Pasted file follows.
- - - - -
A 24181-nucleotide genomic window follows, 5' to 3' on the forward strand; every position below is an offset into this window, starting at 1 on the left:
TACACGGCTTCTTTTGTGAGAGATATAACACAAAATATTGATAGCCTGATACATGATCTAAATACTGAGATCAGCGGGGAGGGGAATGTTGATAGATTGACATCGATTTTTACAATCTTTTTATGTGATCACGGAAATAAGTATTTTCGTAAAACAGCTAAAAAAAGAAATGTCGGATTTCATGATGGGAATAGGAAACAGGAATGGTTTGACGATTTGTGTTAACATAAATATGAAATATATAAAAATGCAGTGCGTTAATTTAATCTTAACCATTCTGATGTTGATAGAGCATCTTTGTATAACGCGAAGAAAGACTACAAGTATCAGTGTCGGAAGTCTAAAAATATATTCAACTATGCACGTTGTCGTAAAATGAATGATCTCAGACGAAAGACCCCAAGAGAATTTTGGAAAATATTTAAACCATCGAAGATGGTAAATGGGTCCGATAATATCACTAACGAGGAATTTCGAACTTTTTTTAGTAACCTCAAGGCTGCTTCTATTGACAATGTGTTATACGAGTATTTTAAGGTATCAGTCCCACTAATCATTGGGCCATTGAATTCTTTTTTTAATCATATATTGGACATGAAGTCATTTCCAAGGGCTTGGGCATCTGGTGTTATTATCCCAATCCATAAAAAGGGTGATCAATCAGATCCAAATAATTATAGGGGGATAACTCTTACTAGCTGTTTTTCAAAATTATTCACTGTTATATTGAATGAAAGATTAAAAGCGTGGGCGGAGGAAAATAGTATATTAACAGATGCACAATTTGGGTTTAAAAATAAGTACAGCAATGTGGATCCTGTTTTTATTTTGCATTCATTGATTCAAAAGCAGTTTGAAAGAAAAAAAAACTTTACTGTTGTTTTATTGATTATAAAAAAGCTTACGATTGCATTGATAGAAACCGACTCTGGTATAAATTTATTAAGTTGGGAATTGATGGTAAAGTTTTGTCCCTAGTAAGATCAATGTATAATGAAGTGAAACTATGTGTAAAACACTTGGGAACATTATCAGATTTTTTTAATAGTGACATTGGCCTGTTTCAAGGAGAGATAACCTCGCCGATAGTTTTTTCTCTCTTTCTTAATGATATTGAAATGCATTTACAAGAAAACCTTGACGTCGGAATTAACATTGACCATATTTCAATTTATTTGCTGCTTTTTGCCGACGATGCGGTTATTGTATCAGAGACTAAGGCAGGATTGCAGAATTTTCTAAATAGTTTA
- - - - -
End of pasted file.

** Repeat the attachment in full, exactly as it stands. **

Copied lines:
A 24181-nucleotide genomic window follows, 5' to 3' on the forward strand; every position below is an offset into this window, starting at 1 on the left:
TACACGGCTTCTTTTGTGAGAGATATAACACAAAATATTGATAGCCTGATACATGATCTAAATACTGAGATCAGCGGGGAGGGGAATGTTGATAGATTGACATCGATTTTTACAATCTTTTTATGTGATCACGGAAATAAGTATTTTCGTAAAACAGCTAAAAAAAGAAATGTCGGATTTCATGATGGGAATAGGAAACAGGAATGGTTTGACGATTTGTGTTAACATAAATATGAAATATATAAAAATGCAGTGCGTTAATTTAATCTTAACCATTCTGATGTTGATAGAGCATCTTTGTATAACGCGAAGAAAGACTACAAGTATCAGTGTCGGAAGTCTAAAAATATATTCAACTATGCACGTTGTCGTAAAATGAATGATCTCAGACGAAAGACCCCAAGAGAATTTTGGAAAATATTTAAACCATCGAAGATGGTAAATGGGTCCGATAATATCACTAACGAGGAATTTCGAACTTTTTTTAGTAACCTCAAGGCTGCTTCTATTGACAATGTGTTATACGAGTATTTTAAGGTATCAGTCCCACTAATCATTGGGCCATTGAATTCTTTTTTTAATCATATATTGGACATGAAGTCATTTCCAAGGGCTTGGGCATCTGGTGTTATTATCCCAATCCATAAAAAGGGTGATCAATCAGATCCAAATAATTATAGGGGGATAACTCTTACTAGCTGTTTTTCAAAATTATTCACTGTTATATTGAATGAAAGATTAAAAGCGTGGGCGGAGGAAAATAGTATATTAACAGATGCACAATTTGGGTTTAAAAATAAGTACAGCAATGTGGATCCTGTTTTTATTTTGCATTCATTGATTCAAAAGCAGTTTGAAAGAAAAAAAAACTTTACTGTTGTTTTATTGATTATAAAAAAGCTTACGATTGCATTGATAGAAACCGACTCTGGTATAAATTTATTAAGTTGGGAATTGATGGTAAAGTTTTGTCCCTAGTAAGATCAATGTATAATGAAGTGAAACTATGTGTAAAACACTTGGGAACATTATCAGATTTTTTTAATAGTGACATTGGCCTGTTTCAAGGAGAGATAACCTCGCCGATAGTTTTTTCTCTCTTTCTTAATGATATTGAAATGCATTTACAAGAAAACCTTGACGTCGGAATTAACATTGACCATATTTCAATTTATTTGCTGCTTTTTGCCGACGATGCGGTTATTGTATCAGAGACTAAGGCAGGATTGCAGAATTTTCTAAATAGTTTA